Insiders' Guide to Picking an Air Bed
9 Points to Consider When Buying an Air Bed
Beware All The "Bells And Whistles" You Commonly Find On A Lot Of Air Beds -- Instead, Quality Components Are The Key To A Comfortable and Long Lasting Air Bed
Contents:The range of air beds out there is a bit overwhelming - from the most simple (a simple one chamber mattress like the Aero Bed) to those offering multiple layers of foam, multiple chambers, pillow top options, etc., with all kinds of options like digital remotes and sophisticated matching box springs and foundations.
1. Stay Basic With Air Bed Chambers
2. Let's Talk More About Those Layers On Top Of The Air Bladder
3. Pump - Quality rather than Hype
4. Controls and Remotes - Simple Is Still Better
5. Look for Sturdy Side Rails
6. Beware the Overbuilt Pillow Top
7. Assembled vs. Put it Together Air Beds
8. Look Closely at the Return Policy
9. Solid Warranty Essential
After researching, physically testing, and inspecting a variety of air beds, we came back to a basic principle - the simpler, the better. We were astonished at how many unnecessary "bells and whistles" are built into the leading brand of air beds, and we suspect that many of these features are added merely to increase the "perceived value" of the air bed, to cover the cost of hugely expensive advertising budgets. As we all know, the consumer is paying for this overhead since it has to be built into the price of an air bed.
As for the air beds themselves, consumers unfortunately end up paying too much money for what we believe are "fluff" features on many air beds - digital remote controls which have unnecessary features, overpriced and inadequate pump systems, and layer upon layer of foam or other "filler materials" that really don't necessarily enhance the feel of the mattress, but dramatically increase their cost. As an example, the leading manufacturer of air beds touts the use of a fairly stiff rail of foam placed head to foot in the center of their split mattress models (such as King size, where two separate air bladders are placed side by side) that is referred to as an "I-Beam", as being an added feature to add structural integrity and support to their bed.
Many manufacturers and industry veterans suggested that this "added feature" is in fact a design flaw, built in to prevent the user from sinking into the center of the bed, covering up a fundamental defect in the engineering of the air bed. In fact, many consumers complain about the "hump" in the middle of their air bed, after purchasing this model. This usually appears when the bed is set at softer settings, and the air chambers sink lower than the perimeter foam rails and the center "I-Beam".
Other air beds, have seemingly technically advanced features, like the so-called "self-adjusting" models, which offers no pump system or adjustability control at all, offer the user essentially only one setting, while the manufacturer claims that the air bed offers a full range of "automatic" settings from soft to firm. What's even worse, air beds with multiple air chambers also have multiple ports for pumps and valves, which means more potential air leakage problems if the valves and fittings are not of extremely high quality, or if they are not positioned or installed properly so that they don't eventually become loose or disconnected.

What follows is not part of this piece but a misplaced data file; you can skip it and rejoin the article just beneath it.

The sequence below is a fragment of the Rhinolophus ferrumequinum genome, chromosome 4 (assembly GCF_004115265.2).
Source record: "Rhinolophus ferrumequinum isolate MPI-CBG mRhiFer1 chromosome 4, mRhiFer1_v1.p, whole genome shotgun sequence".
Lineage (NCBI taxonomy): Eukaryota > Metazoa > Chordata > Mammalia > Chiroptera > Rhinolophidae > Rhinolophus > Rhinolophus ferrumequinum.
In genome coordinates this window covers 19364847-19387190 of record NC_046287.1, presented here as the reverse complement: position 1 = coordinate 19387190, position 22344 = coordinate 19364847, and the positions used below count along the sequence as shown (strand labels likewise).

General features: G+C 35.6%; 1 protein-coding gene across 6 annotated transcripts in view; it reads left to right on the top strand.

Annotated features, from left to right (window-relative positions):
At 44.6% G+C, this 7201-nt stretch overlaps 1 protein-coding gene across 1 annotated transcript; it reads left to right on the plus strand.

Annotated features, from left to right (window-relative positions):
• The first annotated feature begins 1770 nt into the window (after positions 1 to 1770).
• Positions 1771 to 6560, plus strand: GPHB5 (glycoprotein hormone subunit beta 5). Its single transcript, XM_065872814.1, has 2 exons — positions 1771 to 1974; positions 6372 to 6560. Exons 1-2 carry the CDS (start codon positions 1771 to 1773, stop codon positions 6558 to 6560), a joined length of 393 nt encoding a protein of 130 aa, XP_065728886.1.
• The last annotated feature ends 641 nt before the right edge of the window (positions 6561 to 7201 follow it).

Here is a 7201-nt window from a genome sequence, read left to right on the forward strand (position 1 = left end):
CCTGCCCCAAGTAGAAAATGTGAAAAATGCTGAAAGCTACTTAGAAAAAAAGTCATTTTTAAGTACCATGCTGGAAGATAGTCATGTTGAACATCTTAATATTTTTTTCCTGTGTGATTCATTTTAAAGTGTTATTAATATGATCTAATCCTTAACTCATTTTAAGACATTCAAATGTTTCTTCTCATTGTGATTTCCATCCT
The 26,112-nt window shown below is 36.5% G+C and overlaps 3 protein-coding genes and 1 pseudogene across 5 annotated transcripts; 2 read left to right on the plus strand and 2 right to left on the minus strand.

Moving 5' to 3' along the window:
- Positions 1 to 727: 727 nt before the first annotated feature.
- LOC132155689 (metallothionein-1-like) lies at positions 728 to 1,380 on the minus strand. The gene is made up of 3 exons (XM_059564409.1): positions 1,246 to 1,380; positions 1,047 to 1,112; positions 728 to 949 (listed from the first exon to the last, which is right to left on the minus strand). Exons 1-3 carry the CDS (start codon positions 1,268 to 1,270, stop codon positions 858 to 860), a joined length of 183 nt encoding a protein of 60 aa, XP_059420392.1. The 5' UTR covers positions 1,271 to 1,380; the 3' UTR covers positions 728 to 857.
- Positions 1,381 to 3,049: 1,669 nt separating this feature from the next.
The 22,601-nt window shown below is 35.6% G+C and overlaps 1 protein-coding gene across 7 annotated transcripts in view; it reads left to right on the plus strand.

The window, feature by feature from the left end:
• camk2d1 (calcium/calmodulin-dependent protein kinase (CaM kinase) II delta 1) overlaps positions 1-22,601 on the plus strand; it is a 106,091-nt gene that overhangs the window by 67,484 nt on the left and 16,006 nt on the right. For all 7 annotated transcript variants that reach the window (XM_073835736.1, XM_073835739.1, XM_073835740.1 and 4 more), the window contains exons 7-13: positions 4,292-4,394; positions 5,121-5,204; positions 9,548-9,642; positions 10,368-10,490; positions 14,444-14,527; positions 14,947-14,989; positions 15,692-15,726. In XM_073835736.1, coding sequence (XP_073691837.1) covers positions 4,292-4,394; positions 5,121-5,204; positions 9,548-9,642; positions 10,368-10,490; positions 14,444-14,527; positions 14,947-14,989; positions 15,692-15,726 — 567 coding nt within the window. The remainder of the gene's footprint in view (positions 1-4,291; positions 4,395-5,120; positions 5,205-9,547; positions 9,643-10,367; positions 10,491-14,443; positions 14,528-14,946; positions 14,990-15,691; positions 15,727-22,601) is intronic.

Also, poor quality foam layers, which, while looking "poofy" and adding loftiness and a desirable appearance, especially in the retail showroom, in fact may be comfortable for the first few months of use, but quickly deteriorate and compress, developing ruts, dips, and body impressions.
Without question, the single biggest complaint about air beds is that they quickly lose their "poofiness", becoming flat, lifeless, and sometimes rock hard, very fast. This is confirmed by the fact that inside sources have told us that some leading brands of air beds have return rates as high as 23%. That means roughly one out of 4 customers is dissatisfied enough with their purchase that they are willing to go through the trouble of disassembling, repackaging, and shipping back their mattress!
So are air beds just inherently uncomfortable? I've spent a lot of time researching this and testing different air beds at trade shows, and my experience was that while many air beds weren't too comfortable, a few really were. The difference? To be honest, most air beds use fairly low grade components, and these just don't feel that comfortable after a short time. But those few that used higher quality components (vulcanized rubber bladders rather than less expensive pvc or nylon bladders, higher grade foams rather then fairly inexpensive low density foams, etc) were really much more comfortable than the standard air bed you find -- including most of those from from the "leading brand". Rather than becoming hypnotized by all the available "extras" that can really jack up the cost of an air bed, we came to focus on the essentials that make or break the comfort of the air bed: the air chambers, the quality and configuration of the foam layers used on top of the air bladders, the quality and ease of use of the pump system and the remote controls, the integrity of the side rail system, the type of materials used in the top outer covering or quilting, etc.
We believe that the best air bed is one that offers a fairly simplistic mattress design, made with quality components that are known to last. So, rather then getting sidetracked by the hype with things like a "sleep number", or thinking that a presentation from a celebrity on TV makes one air bed better than another, consider our 9 point checklist before you start doing your research. Also, the most expensive model out there is not necessarily the best, by any means!